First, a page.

She set up the box on the table and explained that this was an E-meter, or electrogalvanometer, that was used in all auditing.
She showed me the dial on the meter. Across the dial a needle was floating lazily back and forth. Then Jenny attached two small V-8 cans to electrical leads that hooked up to the meter. She told me to sit down and hold the cans in my hands. Then she calibrated the meter and took out some paper and a pencil.
"The meter sees just beyond your conscious thoughts," she explained. "When it comes across an area of `charge' in your mind, it reacts and I can see it on the meter. Then I will ask you questions and you just answer whatever comes into your mind."
She began by asking me some routine questions. My name, how was I feeling, had I eaten that day, did I have anything alcoholic to drink within the last twenty four hours, etc.
Then we were ready to begin.
Jenny began asking me about the panic attacks. She asked me questions about my past, especially questions about my life as a child and about my parents. She would frequently ask me the question, "Is there an earlier incident in which you experienced a panic attack?"
I told her everything I could think of. We went on in this way for a couple of hours, but nothing dramatic happened. I was actually disappointed when Jenny ended the "session." I had expected something more dramatic.
"It's just the beginning," Jenny explained. "It may take many hours of auditing to find out the actual source of your panic attacks."
Jenny had been taking notes during our session together. She now explained to me that she had to turn her notes in to a person known as a "case supervisor," who would review the notes and give Jenny instructions for the next session.
We walked together to a house in Ann Arbor which was the local headquarters for Scientology. I was led into a small room to see the "Examiner." It was explained that after each session I would see the Examiner and he would check out my reading on the E-meter, and I would be free to make any comments I wanted to make on the session we had just had.
The Examiner asked me to "pick up the cans," and I sat quietly while he watched the face of his meter.
"I would like to indicate to you that your needle is floating," he said mysteriously. Then, "You may go now."
I walked out of the tiny room, and there were several people in the room, sitting around waiting for sessions.
"Margery just had her first auditing session," Jenny announced. Everyone cheered from where they were sitting. I blushed at the attention, but I was pleased.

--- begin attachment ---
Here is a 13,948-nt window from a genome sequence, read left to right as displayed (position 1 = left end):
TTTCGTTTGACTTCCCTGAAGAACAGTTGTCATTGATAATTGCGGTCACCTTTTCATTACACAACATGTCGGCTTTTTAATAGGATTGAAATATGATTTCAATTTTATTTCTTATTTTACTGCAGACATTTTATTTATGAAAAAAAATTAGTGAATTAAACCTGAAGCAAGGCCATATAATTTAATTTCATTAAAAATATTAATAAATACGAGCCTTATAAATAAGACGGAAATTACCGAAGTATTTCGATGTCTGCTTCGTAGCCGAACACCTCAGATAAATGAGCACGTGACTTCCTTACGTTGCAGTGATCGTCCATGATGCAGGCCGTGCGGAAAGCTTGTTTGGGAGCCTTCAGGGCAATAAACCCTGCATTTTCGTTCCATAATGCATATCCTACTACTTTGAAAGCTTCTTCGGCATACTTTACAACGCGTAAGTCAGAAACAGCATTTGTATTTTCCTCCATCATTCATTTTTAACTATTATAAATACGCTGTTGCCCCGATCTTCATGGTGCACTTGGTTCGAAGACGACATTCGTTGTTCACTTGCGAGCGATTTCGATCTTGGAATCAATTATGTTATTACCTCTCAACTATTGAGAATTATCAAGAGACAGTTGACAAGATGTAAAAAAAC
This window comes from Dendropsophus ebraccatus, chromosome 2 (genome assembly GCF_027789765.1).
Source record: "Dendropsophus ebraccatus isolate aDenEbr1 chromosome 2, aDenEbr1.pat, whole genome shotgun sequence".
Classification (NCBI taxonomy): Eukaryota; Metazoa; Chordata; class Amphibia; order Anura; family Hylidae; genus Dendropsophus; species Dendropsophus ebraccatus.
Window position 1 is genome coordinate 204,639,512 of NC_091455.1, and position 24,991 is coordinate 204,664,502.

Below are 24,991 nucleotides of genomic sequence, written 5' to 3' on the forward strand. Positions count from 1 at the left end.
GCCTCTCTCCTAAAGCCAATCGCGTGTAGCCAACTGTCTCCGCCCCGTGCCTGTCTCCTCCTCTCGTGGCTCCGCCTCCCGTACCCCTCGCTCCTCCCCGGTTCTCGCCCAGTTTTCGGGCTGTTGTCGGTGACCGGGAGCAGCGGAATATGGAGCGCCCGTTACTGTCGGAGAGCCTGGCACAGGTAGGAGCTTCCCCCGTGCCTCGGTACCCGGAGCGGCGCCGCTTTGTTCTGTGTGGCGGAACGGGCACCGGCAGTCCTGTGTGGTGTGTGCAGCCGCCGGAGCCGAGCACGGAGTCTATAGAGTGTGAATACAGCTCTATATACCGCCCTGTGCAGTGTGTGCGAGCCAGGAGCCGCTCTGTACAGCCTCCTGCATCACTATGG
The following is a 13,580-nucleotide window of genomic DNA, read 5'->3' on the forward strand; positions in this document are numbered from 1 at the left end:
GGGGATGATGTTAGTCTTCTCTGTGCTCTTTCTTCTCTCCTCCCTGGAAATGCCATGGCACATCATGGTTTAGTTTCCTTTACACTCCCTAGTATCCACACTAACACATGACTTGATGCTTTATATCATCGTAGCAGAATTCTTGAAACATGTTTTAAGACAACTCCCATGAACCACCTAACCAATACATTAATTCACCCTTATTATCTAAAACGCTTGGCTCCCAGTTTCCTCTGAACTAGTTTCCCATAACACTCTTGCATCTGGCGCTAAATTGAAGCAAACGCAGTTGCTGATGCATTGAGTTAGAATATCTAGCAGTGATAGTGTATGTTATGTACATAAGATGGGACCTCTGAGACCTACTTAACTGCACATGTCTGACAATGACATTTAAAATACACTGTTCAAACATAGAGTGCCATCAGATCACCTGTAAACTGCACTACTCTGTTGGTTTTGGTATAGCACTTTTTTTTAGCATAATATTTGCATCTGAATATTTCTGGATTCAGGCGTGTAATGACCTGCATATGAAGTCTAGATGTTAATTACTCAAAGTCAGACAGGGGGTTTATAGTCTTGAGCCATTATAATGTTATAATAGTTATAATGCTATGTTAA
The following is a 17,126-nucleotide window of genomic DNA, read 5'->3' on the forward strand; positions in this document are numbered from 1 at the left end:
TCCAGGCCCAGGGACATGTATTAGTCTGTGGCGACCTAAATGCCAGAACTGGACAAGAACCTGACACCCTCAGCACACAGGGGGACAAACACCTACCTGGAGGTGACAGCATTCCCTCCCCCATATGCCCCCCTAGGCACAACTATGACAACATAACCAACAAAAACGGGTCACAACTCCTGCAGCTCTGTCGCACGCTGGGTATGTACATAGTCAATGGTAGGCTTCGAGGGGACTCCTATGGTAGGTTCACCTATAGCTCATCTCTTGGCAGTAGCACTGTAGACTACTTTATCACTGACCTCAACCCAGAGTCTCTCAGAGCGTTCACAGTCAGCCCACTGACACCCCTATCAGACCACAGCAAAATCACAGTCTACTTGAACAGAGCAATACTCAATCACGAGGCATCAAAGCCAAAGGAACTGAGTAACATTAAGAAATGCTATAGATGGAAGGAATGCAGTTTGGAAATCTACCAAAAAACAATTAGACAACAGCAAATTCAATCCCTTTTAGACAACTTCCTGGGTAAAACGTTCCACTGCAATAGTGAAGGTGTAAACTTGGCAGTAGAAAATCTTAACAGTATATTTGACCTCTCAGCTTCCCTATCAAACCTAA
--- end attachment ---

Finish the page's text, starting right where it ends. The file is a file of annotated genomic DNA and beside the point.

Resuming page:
That night, Jenny asked me to go to a cello concert with her at the University. I sat through the concert, vaguely entertained, but my mind was really on the events of the day and the new experiences I had had.
After the concert, I went into the restroom. While I was washing my hands, I looked into the mirror. Then, suddenly, I felt myself separate from my body and I experienced a blissful floating sensation.
"Jenny was right," I thought. "I really am not my body. I am a spirit. There is something to this Scientology after all."
My ecstasy continued all the way home. I told Jenny about it. For some reason she seemed excited. "I think you have just had a `clear cognition'," she told me. "That is a really good sign."
Back at her apartment, she made a phone call to California, to a man named Mario who she said was her contact at the California Scientology headquarters. Mario was a concert pianist.
When she hung up the phone, she came in to where I was sitting with a curious look on her face.
"I can no longer audit you," she said. "You need to be audited by someone with higher qualifications than I have. You will have to go to California to continue your auditing where they can properly take care of you."
I was dumbstruck. But I didn't have to think about it for long. If it meant getting cured of my anxiety attacks, I was willing to go to the end of the earth.
"I'll go," I told her. "Just as soon as I can get packed."
The next day, I called my mother in Lansing and told her I was going to California. She drove over and we packed up my few belongings and she took them back to Lansing to store for me.
She tried to ask me some questions about where I was going, and I excitedly told her about Scientology.
"I've finally found a cure," I told her. "They can cure my anxiety attacks. It's 100% guaranteed. It's a thousand years ahead of psychiatry." I was already quoting the party line.
I remember little of the flight to California. I do remember that when we landed, I looked out the window to a pea soup below us into which we were descending. The famous Los Angeles smog.
In descending into that smoggy city, I was descending into another adventure, my relentless quest for the sanity and peace of mind that had eluded me for so many months. I was grasping at straws, but for now it was all I had.